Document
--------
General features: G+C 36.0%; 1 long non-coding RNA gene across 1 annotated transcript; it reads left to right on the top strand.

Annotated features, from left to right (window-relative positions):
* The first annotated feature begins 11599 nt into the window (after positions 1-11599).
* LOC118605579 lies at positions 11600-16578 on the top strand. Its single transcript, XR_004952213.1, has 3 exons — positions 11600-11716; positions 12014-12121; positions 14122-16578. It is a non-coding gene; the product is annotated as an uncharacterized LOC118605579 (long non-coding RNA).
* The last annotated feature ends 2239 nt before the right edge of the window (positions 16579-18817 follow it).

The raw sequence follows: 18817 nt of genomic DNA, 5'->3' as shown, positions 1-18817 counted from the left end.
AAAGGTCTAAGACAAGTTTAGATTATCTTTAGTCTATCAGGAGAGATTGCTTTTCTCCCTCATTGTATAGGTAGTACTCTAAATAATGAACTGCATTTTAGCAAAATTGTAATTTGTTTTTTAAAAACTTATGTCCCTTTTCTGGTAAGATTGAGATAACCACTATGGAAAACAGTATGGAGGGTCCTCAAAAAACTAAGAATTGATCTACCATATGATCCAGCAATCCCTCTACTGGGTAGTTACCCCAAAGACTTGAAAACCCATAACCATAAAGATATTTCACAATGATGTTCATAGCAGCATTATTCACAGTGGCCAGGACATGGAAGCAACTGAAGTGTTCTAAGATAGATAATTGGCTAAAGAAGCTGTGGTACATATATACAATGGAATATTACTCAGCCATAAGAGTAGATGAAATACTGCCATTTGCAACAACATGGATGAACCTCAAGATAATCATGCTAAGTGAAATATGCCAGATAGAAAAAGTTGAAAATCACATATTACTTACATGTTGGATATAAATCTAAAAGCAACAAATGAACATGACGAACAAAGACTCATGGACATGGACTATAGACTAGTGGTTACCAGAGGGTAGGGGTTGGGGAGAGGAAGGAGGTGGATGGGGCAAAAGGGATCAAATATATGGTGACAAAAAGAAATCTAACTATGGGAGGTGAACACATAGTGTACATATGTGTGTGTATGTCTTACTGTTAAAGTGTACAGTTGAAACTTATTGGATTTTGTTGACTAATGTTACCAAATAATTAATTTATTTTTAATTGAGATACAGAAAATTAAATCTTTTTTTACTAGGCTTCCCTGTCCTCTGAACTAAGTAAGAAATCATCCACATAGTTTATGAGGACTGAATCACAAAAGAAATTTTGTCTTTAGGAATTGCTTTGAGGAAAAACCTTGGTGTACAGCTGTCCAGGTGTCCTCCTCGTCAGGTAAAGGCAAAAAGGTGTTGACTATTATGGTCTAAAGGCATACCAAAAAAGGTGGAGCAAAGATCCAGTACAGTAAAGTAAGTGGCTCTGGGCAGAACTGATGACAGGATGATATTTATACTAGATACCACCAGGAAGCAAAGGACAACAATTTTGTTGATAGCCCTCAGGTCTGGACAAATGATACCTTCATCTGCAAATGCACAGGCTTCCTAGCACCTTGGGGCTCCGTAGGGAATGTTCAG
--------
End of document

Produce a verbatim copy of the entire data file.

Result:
General features: G+C 36.0%; 1 long non-coding RNA gene across 1 annotated transcript; it reads left to right on the top strand.

Annotated features, from left to right (window-relative positions):
* The first annotated feature begins 11599 nt into the window (after positions 1-11599).
* LOC118605579 lies at positions 11600-16578 on the top strand. Its single transcript, XR_004952213.1, has 3 exons — positions 11600-11716; positions 12014-12121; positions 14122-16578. It is a non-coding gene; the product is annotated as an uncharacterized LOC118605579 (long non-coding RNA).
* The last annotated feature ends 2239 nt before the right edge of the window (positions 16579-18817 follow it).

The raw sequence follows: 18817 nt of genomic DNA, 5'->3' as shown, positions 1-18817 counted from the left end.
AAAGGTCTAAGACAAGTTTAGATTATCTTTAGTCTATCAGGAGAGATTGCTTTTCTCCCTCATTGTATAGGTAGTACTCTAAATAATGAACTGCATTTTAGCAAAATTGTAATTTGTTTTTTAAAAACTTATGTCCCTTTTCTGGTAAGATTGAGATAACCACTATGGAAAACAGTATGGAGGGTCCTCAAAAAACTAAGAATTGATCTACCATATGATCCAGCAATCCCTCTACTGGGTAGTTACCCCAAAGACTTGAAAACCCATAACCATAAAGATATTTCACAATGATGTTCATAGCAGCATTATTCACAGTGGCCAGGACATGGAAGCAACTGAAGTGTTCTAAGATAGATAATTGGCTAAAGAAGCTGTGGTACATATATACAATGGAATATTACTCAGCCATAAGAGTAGATGAAATACTGCCATTTGCAACAACATGGATGAACCTCAAGATAATCATGCTAAGTGAAATATGCCAGATAGAAAAAGTTGAAAATCACATATTACTTACATGTTGGATATAAATCTAAAAGCAACAAATGAACATGACGAACAAAGACTCATGGACATGGACTATAGACTAGTGGTTACCAGAGGGTAGGGGTTGGGGAGAGGAAGGAGGTGGATGGGGCAAAAGGGATCAAATATATGGTGACAAAAAGAAATCTAACTATGGGAGGTGAACACATAGTGTACATATGTGTGTGTATGTCTTACTGTTAAAGTGTACAGTTGAAACTTATTGGATTTTGTTGACTAATGTTACCAAATAATTAATTTATTTTTAATTGAGATACAGAAAATTAAATCTTTTTTTACTAGGCTTCCCTGTCCTCTGAACTAAGTAAGAAATCATCCACATAGTTTATGAGGACTGAATCACAAAAGAAATTTTGTCTTTAGGAATTGCTTTGAGGAAAAACCTTGGTGTACAGCTGTCCAGGTGTCCTCCTCGTCAGGTAAAGGCAAAAAGGTGTTGACTATTATGGTCTAAAGGCATACCAAAAAAGGTGGAGCAAAGATCCAGTACAGTAAAGTAAGTGGCTCTGGGCAGAACTGATGACAGGATGATATTTATACTAGATACCACCAGGAAGCAAAGGACAACAATTTTGTTGATAGCCCTCAGGTCTGGACAAATGATACCTTCATCTGCAAATGCACAGGCTTCCTAGCACCTTGGGGCTCCGTAGGGAATGTTCAG